Henry Wadsworth Longfellow? Ann Landers? Mary A. McIver? Apocryphal?
Dear Quote Investigator: Feeling empathy for an adversary is difficult to achieve when one’s mind is filled with indignation. The following intriguing statement claims that comprehensive knowledge of the past of one’s foe would yield a startling insight:
If we could read the secret history of those we would like to punish, we would find in each life enough grief and suffering to make us stop wishing anything more on them.
Apparently, the famous U.S. poet Henry Wadsworth Longfellow or the advice columnist Ann Landers said something like this. Would you please help me to find a citation?
Quote Investigator: In 1857 the two volume collection titled “Prose Works of Henry Wadsworth Longfellow” appeared. The second volume included a section called “Table-Talk” listing bright remarks spoken by Longfellow. Here is a sampling of three items. Boldface added to excerpts by QI:1857, Prose Works of Henry Wadsworth Longfellow, Volume 1 of 2, Chapter: Drift Wood: A Collection of Essays, Section: Table-Talk, Quote Page 452, Ticknor and Fields, Boston, Massachusetts. … Continue reading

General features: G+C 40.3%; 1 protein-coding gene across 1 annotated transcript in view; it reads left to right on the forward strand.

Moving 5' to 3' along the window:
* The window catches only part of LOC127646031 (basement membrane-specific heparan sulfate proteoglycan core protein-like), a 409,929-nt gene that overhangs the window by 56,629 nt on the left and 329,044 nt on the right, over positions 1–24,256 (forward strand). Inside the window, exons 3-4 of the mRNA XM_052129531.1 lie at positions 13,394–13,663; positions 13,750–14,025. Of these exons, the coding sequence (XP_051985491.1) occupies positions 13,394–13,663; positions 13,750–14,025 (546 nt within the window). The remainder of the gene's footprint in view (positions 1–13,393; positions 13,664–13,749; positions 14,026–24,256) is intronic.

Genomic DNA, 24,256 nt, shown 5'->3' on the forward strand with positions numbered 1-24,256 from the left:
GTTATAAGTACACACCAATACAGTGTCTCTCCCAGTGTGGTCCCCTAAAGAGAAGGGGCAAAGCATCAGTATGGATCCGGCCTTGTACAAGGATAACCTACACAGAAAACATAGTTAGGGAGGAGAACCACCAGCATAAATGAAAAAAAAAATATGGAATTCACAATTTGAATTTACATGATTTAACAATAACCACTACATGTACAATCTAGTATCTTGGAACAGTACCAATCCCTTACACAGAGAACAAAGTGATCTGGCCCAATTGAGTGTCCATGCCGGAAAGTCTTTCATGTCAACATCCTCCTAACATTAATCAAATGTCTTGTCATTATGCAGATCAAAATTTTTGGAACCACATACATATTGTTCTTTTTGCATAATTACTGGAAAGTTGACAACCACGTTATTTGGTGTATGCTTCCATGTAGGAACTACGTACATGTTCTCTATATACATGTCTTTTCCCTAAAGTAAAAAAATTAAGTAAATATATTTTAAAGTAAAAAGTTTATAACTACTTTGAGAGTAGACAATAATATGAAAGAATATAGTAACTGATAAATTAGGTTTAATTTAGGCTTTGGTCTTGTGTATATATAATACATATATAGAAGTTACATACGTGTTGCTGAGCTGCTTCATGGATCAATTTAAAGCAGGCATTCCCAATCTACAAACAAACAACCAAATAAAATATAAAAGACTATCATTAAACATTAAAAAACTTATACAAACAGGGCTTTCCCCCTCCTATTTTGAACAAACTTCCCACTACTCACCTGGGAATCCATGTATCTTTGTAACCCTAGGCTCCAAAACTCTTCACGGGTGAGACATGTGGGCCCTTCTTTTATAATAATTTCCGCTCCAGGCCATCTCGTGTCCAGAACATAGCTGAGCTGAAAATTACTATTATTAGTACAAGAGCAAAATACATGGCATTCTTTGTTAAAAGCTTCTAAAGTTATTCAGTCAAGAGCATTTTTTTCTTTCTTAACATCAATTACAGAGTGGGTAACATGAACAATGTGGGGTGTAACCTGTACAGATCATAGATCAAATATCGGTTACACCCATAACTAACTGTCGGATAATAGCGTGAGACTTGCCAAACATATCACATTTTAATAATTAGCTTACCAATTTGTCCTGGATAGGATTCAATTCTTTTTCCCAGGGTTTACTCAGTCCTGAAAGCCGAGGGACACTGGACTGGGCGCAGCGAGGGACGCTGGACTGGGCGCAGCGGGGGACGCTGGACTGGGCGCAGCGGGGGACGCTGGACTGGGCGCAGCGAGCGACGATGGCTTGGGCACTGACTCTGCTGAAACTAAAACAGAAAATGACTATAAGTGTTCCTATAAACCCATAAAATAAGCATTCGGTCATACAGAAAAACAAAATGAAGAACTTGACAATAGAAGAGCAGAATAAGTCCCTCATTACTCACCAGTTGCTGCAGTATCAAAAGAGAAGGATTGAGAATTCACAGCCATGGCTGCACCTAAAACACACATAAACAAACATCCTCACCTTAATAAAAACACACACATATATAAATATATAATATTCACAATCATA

Every great poem is in itself limited by necessity,—but in its suggestions unlimited and infinite.
If we could read the secret history of our enemies, we should find in each man’s life sorrow and suffering enough to disarm all hostility.
As turning the logs will make a dull fire burn, so change of studies a dull brain.
Below are additional selected citations in chronological order.
Continue reading If We Could Read the Secret History of Our Enemies, We Should Find in Each Man’s Life Sorrow and Suffering Enough To Disarm All Hostility